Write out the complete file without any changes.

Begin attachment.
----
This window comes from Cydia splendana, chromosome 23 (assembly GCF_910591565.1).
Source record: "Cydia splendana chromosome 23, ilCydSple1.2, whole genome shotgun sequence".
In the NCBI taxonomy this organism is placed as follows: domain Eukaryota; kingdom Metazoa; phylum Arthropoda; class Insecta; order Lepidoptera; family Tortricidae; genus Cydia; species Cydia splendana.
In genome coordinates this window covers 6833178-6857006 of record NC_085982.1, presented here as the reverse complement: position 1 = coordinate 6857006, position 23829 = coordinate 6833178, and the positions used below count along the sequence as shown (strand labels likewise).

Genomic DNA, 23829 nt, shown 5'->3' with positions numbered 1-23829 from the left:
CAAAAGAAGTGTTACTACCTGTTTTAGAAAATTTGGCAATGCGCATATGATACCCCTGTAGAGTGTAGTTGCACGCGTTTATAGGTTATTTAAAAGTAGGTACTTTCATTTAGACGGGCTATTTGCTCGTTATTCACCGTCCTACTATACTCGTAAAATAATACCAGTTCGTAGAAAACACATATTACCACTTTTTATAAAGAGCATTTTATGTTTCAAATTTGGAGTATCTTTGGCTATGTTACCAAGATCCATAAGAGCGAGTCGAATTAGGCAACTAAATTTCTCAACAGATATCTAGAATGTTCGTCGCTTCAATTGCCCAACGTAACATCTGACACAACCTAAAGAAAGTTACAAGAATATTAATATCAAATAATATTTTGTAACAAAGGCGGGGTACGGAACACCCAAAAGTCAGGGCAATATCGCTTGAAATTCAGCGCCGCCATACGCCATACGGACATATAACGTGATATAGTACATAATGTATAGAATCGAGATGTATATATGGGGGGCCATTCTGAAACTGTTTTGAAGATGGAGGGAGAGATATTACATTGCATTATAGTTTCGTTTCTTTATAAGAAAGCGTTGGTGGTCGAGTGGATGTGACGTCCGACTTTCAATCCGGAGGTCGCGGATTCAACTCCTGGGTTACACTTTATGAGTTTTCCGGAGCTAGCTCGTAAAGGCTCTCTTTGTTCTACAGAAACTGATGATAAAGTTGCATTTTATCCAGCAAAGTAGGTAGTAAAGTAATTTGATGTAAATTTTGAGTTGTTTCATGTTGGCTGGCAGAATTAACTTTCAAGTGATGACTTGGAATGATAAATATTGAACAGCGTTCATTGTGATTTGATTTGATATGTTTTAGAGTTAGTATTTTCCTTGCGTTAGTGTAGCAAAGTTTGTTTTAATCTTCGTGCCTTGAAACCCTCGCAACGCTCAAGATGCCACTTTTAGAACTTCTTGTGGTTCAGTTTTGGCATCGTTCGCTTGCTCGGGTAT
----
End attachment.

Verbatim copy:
This window comes from Cydia splendana, chromosome 23 (assembly GCF_910591565.1).
Source record: "Cydia splendana chromosome 23, ilCydSple1.2, whole genome shotgun sequence".
In the NCBI taxonomy this organism is placed as follows: domain Eukaryota; kingdom Metazoa; phylum Arthropoda; class Insecta; order Lepidoptera; family Tortricidae; genus Cydia; species Cydia splendana.
In genome coordinates this window covers 6833178-6857006 of record NC_085982.1, presented here as the reverse complement: position 1 = coordinate 6857006, position 23829 = coordinate 6833178, and the positions used below count along the sequence as shown (strand labels likewise).

Genomic DNA, 23829 nt, shown 5'->3' with positions numbered 1-23829 from the left:
CAAAAGAAGTGTTACTACCTGTTTTAGAAAATTTGGCAATGCGCATATGATACCCCTGTAGAGTGTAGTTGCACGCGTTTATAGGTTATTTAAAAGTAGGTACTTTCATTTAGACGGGCTATTTGCTCGTTATTCACCGTCCTACTATACTCGTAAAATAATACCAGTTCGTAGAAAACACATATTACCACTTTTTATAAAGAGCATTTTATGTTTCAAATTTGGAGTATCTTTGGCTATGTTACCAAGATCCATAAGAGCGAGTCGAATTAGGCAACTAAATTTCTCAACAGATATCTAGAATGTTCGTCGCTTCAATTGCCCAACGTAACATCTGACACAACCTAAAGAAAGTTACAAGAATATTAATATCAAATAATATTTTGTAACAAAGGCGGGGTACGGAACACCCAAAAGTCAGGGCAATATCGCTTGAAATTCAGCGCCGCCATACGCCATACGGACATATAACGTGATATAGTACATAATGTATAGAATCGAGATGTATATATGGGGGGCCATTCTGAAACTGTTTTGAAGATGGAGGGAGAGATATTACATTGCATTATAGTTTCGTTTCTTTATAAGAAAGCGTTGGTGGTCGAGTGGATGTGACGTCCGACTTTCAATCCGGAGGTCGCGGATTCAACTCCTGGGTTACACTTTATGAGTTTTCCGGAGCTAGCTCGTAAAGGCTCTCTTTGTTCTACAGAAACTGATGATAAAGTTGCATTTTATCCAGCAAAGTAGGTAGTAAAGTAATTTGATGTAAATTTTGAGTTGTTTCATGTTGGCTGGCAGAATTAACTTTCAAGTGATGACTTGGAATGATAAATATTGAACAGCGTTCATTGTGATTTGATTTGATATGTTTTAGAGTTAGTATTTTCCTTGCGTTAGTGTAGCAAAGTTTGTTTTAATCTTCGTGCCTTGAAACCCTCGCAACGCTCAAGATGCCACTTTTAGAACTTCTTGTGGTTCAGTTTTGGCATCGTTCGCTTGCTCGGGTAT